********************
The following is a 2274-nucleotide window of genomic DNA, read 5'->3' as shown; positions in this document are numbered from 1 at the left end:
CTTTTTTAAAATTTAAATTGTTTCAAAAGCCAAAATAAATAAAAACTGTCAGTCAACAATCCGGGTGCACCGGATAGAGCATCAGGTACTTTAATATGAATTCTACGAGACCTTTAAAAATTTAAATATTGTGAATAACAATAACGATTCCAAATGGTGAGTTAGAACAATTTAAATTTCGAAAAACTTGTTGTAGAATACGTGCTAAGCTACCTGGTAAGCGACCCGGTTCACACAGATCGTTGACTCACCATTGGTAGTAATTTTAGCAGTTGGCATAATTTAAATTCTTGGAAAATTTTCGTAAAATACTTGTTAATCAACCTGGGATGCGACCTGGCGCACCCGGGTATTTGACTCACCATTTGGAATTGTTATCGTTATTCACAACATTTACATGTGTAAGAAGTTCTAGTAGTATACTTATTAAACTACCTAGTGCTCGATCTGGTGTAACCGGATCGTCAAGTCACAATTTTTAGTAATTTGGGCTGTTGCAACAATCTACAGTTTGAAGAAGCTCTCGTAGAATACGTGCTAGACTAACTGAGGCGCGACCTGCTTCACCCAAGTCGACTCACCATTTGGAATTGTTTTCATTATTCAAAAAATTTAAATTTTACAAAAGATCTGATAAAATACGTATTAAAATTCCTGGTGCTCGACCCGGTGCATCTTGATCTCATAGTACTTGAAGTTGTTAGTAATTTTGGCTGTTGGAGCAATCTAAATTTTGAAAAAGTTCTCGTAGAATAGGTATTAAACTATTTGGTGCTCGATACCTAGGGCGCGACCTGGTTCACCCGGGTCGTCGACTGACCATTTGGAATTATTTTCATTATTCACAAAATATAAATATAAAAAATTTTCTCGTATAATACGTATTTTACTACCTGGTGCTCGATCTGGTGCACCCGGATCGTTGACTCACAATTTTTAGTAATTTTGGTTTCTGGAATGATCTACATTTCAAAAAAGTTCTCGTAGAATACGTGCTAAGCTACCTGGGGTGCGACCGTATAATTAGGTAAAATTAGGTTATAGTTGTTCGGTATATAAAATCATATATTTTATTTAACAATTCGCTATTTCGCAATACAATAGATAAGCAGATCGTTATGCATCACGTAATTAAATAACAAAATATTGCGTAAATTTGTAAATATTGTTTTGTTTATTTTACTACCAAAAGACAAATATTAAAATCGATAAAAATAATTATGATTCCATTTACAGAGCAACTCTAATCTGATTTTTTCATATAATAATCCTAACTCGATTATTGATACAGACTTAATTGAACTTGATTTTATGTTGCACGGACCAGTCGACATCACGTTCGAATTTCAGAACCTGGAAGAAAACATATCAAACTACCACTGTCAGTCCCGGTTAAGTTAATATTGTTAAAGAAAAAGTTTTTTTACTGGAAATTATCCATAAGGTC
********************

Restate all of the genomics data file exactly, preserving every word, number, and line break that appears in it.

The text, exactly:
The following is a 2274-nucleotide window of genomic DNA, read 5'->3' as shown; positions in this document are numbered from 1 at the left end:
CTTTTTTAAAATTTAAATTGTTTCAAAAGCCAAAATAAATAAAAACTGTCAGTCAACAATCCGGGTGCACCGGATAGAGCATCAGGTACTTTAATATGAATTCTACGAGACCTTTAAAAATTTAAATATTGTGAATAACAATAACGATTCCAAATGGTGAGTTAGAACAATTTAAATTTCGAAAAACTTGTTGTAGAATACGTGCTAAGCTACCTGGTAAGCGACCCGGTTCACACAGATCGTTGACTCACCATTGGTAGTAATTTTAGCAGTTGGCATAATTTAAATTCTTGGAAAATTTTCGTAAAATACTTGTTAATCAACCTGGGATGCGACCTGGCGCACCCGGGTATTTGACTCACCATTTGGAATTGTTATCGTTATTCACAACATTTACATGTGTAAGAAGTTCTAGTAGTATACTTATTAAACTACCTAGTGCTCGATCTGGTGTAACCGGATCGTCAAGTCACAATTTTTAGTAATTTGGGCTGTTGCAACAATCTACAGTTTGAAGAAGCTCTCGTAGAATACGTGCTAGACTAACTGAGGCGCGACCTGCTTCACCCAAGTCGACTCACCATTTGGAATTGTTTTCATTATTCAAAAAATTTAAATTTTACAAAAGATCTGATAAAATACGTATTAAAATTCCTGGTGCTCGACCCGGTGCATCTTGATCTCATAGTACTTGAAGTTGTTAGTAATTTTGGCTGTTGGAGCAATCTAAATTTTGAAAAAGTTCTCGTAGAATAGGTATTAAACTATTTGGTGCTCGATACCTAGGGCGCGACCTGGTTCACCCGGGTCGTCGACTGACCATTTGGAATTATTTTCATTATTCACAAAATATAAATATAAAAAATTTTCTCGTATAATACGTATTTTACTACCTGGTGCTCGATCTGGTGCACCCGGATCGTTGACTCACAATTTTTAGTAATTTTGGTTTCTGGAATGATCTACATTTCAAAAAAGTTCTCGTAGAATACGTGCTAAGCTACCTGGGGTGCGACCGTATAATTAGGTAAAATTAGGTTATAGTTGTTCGGTATATAAAATCATATATTTTATTTAACAATTCGCTATTTCGCAATACAATAGATAAGCAGATCGTTATGCATCACGTAATTAAATAACAAAATATTGCGTAAATTTGTAAATATTGTTTTGTTTATTTTACTACCAAAAGACAAATATTAAAATCGATAAAAATAATTATGATTCCATTTACAGAGCAACTCTAATCTGATTTTTTCATATAATAATCCTAACTCGATTATTGATACAGACTTAATTGAACTTGATTTTATGTTGCACGGACCAGTCGACATCACGTTCGAATTTCAGAACCTGGAAGAAAACATATCAAACTACCACTGTCAGTCCCGGTTAAGTTAATATTGTTAAAGAAAAAGTTTTTTTACTGGAAATTATCCATAAGGTC